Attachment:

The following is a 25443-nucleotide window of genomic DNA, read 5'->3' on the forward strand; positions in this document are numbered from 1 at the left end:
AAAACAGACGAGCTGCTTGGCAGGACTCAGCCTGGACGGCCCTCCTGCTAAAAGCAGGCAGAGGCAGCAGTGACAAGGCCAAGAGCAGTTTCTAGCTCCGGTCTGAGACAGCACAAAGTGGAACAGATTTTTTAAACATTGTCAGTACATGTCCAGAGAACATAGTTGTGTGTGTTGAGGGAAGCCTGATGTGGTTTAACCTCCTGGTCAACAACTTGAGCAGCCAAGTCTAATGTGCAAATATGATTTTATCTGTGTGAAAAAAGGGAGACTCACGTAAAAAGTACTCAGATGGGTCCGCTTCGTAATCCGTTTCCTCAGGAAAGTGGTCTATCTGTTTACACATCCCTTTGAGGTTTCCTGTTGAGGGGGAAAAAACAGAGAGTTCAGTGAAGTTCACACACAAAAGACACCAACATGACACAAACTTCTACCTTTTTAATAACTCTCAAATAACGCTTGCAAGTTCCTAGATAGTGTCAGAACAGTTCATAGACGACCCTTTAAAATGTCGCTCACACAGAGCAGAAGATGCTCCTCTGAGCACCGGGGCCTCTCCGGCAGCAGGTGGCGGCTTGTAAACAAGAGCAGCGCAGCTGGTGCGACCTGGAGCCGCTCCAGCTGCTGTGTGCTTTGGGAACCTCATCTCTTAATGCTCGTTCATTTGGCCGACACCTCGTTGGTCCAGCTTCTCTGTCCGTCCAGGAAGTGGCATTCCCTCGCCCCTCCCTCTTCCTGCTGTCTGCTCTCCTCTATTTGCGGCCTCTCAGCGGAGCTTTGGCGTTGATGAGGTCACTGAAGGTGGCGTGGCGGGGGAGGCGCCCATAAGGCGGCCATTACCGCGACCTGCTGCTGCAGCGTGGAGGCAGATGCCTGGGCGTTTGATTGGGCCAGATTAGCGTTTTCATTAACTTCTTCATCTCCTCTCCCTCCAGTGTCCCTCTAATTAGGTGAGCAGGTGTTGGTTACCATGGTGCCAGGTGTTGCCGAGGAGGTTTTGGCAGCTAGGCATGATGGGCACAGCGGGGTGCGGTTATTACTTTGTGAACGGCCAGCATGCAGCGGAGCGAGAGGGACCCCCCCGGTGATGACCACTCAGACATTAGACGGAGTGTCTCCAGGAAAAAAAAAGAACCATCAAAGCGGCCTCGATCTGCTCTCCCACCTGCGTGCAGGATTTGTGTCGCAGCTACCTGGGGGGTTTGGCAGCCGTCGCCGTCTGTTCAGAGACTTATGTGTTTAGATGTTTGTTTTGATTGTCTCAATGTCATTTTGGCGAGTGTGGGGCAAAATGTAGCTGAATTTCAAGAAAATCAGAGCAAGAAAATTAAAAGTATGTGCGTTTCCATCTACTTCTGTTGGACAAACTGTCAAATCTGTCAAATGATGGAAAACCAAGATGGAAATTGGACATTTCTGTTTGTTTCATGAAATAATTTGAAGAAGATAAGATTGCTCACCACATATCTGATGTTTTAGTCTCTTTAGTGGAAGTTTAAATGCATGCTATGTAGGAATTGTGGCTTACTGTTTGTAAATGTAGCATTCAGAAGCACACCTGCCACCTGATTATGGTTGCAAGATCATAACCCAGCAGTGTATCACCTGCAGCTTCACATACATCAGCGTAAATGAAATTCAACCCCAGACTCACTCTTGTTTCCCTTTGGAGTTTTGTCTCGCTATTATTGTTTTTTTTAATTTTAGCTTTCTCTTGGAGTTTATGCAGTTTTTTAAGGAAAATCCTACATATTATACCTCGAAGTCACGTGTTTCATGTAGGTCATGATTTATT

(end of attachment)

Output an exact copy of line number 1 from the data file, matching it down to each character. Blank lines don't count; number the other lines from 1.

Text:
The following is a 25443-nucleotide window of genomic DNA, read 5'->3' on the forward strand; positions in this document are numbered from 1 at the left end: